photography by SARAH ST CLAIR RENARD

An interview with Nicole Walker

Written by Weronika Pérez Borjas by Michaela Widergren

Bread and Butter

It’s a rainy Stockholm afternoon when I knock on the door at Nicole Walker’s little studio on Södermalm. She spots me through the window and welcomes me into what she calls a chamber of creative chaos. Nicole, a stylist known from numerous editorials and collaborations with such renowned brands as Cheap Monday, Weekday, Minna Palmqvist and Carin Wester, seems eager to submerge into the world of visual ideas. And even though she is in the middle of visionary struggle, I feel like I’m entering into a parallel reality reigned by harmonic aesthetics.

Nicole Walker and Swedish singer El Perro del Mar invite you to step into their artistic bubble already on Tuesday, the 19th of May. Their project Bread and Butter will open Appartamento III- an artistic event held through three evenings at Konstnärshuset in Stockholm. This series of creative collaborations between the world of art, fashion and music, sponsored by Peroni, will take place from 19th - 21st of May.

WPB: Hi Nicole! Could you please reveal a little bit about what’s going to happen at Appartamento?

NW: The whole idea has to do with visualising El Perro del Mar’s music. I’ve followed and liked her songs for a long time and a vision about embodying them in clothes and objects gradually grew on me. When we finally met, we discovered that we had a lot in common and that my concept really goes hand in hand with the music from her newest album. We created an aesthetic that represents the coming CD and I styled for her video. The exhibition you will see at Appartamento is bringing out the parts of the video into a gallery space and inviting the viewer to take a step into El Perro del Mar’s reality.

WPB: What kind of connection do you two have in your creative process? In what ways do you complement each other?

NW: We share a lot of inspiration sources and search for similar stimuli. I think we also have another very important feature: we both constantly challenge ourselves to try something new, find out new ways of making art and boarding on projects we haven’t tried out ever before.

WPB: What was the newest and most challenging part of this project for you?

NW: I’ve worked with musicians before, but never in that dimension. One of the challenges was to coherently combine all the inspirations with integrity. We were interpreting such different references; for instance Japanese wedding costumes, Swedish folk dresses, tribal motifs or flower decoration such as in Natural Fashion by Hans Silvester. It felt really sensible, since this kind of clothing is very charged. It is intrinsically bounded by the culture from which it comes. I didn’t want my interpretation to appropriate these meanings in an abusive way. Instead I chose to think of it as a free interpretation, something that by combining different themes it became my own thing.

WPB: El Perro del Mar and you work on two different poles of art- the musical and the visual. What was your key to unite them and embody the music?

NW: We voted for an abstract visualisation, where everything has a context and a meaning, but at the same time leaves a margin for free interpretation. I personally believe that Perro’s music can touch the imagination in many ways- by her lyrics or by her way of developing ideas. She’s been inspired by different types of folk music. I focused on embodying this in my costumes. We tried to imagine a free world with no borders between countries and cultures, where you could freely take the best of all the cultures and combine it in one.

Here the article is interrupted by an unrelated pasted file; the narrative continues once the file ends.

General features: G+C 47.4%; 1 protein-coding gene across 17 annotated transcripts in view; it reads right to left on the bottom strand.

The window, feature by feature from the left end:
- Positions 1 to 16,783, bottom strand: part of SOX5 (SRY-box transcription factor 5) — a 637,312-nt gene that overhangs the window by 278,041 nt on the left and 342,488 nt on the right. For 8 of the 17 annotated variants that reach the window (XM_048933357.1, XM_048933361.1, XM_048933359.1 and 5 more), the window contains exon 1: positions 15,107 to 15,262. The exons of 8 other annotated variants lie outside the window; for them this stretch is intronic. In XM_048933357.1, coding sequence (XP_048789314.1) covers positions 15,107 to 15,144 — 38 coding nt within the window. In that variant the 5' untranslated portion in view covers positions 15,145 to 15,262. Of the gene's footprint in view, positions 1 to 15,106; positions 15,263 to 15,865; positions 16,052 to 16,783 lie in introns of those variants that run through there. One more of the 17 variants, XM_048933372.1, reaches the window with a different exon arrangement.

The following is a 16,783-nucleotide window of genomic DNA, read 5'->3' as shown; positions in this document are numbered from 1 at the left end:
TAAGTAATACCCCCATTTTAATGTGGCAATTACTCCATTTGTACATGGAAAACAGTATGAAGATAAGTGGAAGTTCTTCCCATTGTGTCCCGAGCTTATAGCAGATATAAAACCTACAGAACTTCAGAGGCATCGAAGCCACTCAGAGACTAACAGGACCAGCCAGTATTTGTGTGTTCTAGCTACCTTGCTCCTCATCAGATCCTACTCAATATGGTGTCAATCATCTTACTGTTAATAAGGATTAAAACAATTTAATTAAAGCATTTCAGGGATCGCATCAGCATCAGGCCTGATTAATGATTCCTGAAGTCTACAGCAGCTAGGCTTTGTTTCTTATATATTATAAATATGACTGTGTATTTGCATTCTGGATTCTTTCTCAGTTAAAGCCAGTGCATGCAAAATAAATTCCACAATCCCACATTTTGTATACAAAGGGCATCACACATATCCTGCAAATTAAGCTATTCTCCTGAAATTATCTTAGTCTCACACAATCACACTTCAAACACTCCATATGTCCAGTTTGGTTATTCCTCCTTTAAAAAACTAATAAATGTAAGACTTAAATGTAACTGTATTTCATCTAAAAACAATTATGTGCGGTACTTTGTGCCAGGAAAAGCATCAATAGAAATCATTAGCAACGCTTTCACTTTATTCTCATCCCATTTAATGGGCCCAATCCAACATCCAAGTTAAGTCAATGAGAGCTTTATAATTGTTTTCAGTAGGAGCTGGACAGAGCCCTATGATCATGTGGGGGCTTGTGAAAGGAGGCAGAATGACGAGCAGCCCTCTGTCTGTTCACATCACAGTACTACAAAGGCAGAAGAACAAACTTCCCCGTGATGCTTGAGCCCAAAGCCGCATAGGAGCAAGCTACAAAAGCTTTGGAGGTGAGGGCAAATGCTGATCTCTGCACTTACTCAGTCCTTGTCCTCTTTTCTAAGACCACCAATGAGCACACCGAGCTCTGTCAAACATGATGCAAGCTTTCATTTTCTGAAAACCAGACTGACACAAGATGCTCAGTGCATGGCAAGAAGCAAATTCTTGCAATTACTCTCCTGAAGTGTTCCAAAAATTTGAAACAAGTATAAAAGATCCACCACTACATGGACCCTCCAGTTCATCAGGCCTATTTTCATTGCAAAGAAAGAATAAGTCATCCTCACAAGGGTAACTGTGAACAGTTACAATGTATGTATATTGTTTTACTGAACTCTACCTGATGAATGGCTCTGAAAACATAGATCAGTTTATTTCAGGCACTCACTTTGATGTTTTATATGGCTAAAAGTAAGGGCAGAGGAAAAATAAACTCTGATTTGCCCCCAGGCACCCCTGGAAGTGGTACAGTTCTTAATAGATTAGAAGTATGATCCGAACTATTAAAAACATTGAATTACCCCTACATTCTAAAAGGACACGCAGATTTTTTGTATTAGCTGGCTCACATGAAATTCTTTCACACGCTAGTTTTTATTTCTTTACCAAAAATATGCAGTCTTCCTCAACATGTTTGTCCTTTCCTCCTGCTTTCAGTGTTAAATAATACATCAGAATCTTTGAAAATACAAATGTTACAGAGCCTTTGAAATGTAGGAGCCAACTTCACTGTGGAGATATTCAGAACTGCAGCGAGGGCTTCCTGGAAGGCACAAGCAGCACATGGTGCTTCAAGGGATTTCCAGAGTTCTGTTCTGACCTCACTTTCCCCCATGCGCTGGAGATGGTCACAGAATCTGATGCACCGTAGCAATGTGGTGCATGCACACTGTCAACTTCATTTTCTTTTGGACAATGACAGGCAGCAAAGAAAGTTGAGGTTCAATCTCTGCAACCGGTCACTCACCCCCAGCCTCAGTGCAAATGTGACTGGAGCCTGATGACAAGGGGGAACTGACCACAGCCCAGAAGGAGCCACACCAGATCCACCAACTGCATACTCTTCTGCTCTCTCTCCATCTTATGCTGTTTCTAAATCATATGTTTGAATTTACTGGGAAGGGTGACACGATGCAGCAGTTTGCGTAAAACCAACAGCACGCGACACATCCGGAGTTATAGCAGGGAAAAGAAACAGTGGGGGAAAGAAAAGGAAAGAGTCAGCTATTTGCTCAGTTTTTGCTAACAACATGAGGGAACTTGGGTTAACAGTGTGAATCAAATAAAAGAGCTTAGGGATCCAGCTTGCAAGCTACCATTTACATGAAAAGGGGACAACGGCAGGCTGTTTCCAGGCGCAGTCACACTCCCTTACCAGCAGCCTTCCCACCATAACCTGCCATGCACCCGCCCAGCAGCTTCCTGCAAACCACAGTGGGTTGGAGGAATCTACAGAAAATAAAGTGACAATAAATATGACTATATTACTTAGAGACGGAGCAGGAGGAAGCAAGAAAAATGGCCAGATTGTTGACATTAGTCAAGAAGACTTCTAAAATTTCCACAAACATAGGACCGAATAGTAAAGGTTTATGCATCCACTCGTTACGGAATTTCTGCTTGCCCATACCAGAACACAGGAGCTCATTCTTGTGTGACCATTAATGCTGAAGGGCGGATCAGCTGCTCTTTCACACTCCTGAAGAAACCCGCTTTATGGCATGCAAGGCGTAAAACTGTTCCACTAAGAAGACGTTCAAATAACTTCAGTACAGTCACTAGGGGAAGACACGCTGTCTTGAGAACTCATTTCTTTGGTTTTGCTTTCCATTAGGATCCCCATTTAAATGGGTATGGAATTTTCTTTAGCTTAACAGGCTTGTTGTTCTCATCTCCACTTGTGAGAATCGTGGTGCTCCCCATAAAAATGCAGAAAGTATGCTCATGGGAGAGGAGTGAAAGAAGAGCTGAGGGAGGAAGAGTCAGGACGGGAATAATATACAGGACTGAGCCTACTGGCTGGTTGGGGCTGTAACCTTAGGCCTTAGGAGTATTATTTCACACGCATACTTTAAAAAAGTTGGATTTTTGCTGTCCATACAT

WPB: What about the title, ’’Bread and Butter’’? It sounds quite casual, but your project talks a lot about finding a perfect aesthetic.

NW: Bread and Butter is the title of Perro’s upcoming single and the song talks just about that: how we all actually need so little to live and be happy. It praises the basics, like bread and butter, in contrast with the extreme consumption we tend to live in. The main goal of the exhibition is also to raise questions about the materialism and beauty ideals. Materialism is a great part of our existence, but in our project we chose to contrast the material and the organic. We tried to come back to the basic rule of life: we are all born in the same way, no matter whether it is here or there, on the other side of the globe. This simplicity makes it so beautiful: we are all the same, yet different in so many ways.

WPB: It’s quite tricky to talk about materialism in context of work in fashion industry…

NW: Yes, I am constantly conscious of it and that is why I am trying to take a critical stand towards it. As much as I love fashion and working as a stylist, I am trying to find my own way of making a difference. I am not into consuming goods in the extreme way myself, and I am positive about changing people’s attitudes towards consumption through fashion, art or music. I am always looking forward to new way of exploring fashion and arts, like in my project Maze, where I present upcoming designers. I love weaving fashion and art together and believe that fashion is and should be a form of art. My collaboration with El Perro del Mar is a great occasion to present my personal stands about the issue.

WPB: It sounds almost a little bit political…

NW: A little bit, but we try to keep our views abstractly intertwined with the visual part. After all, what we want most is to talk through our aesthetics. That’s why we invite everyone to come into this visual reality on Tuesday!

photography by MARCUS PALMQUST

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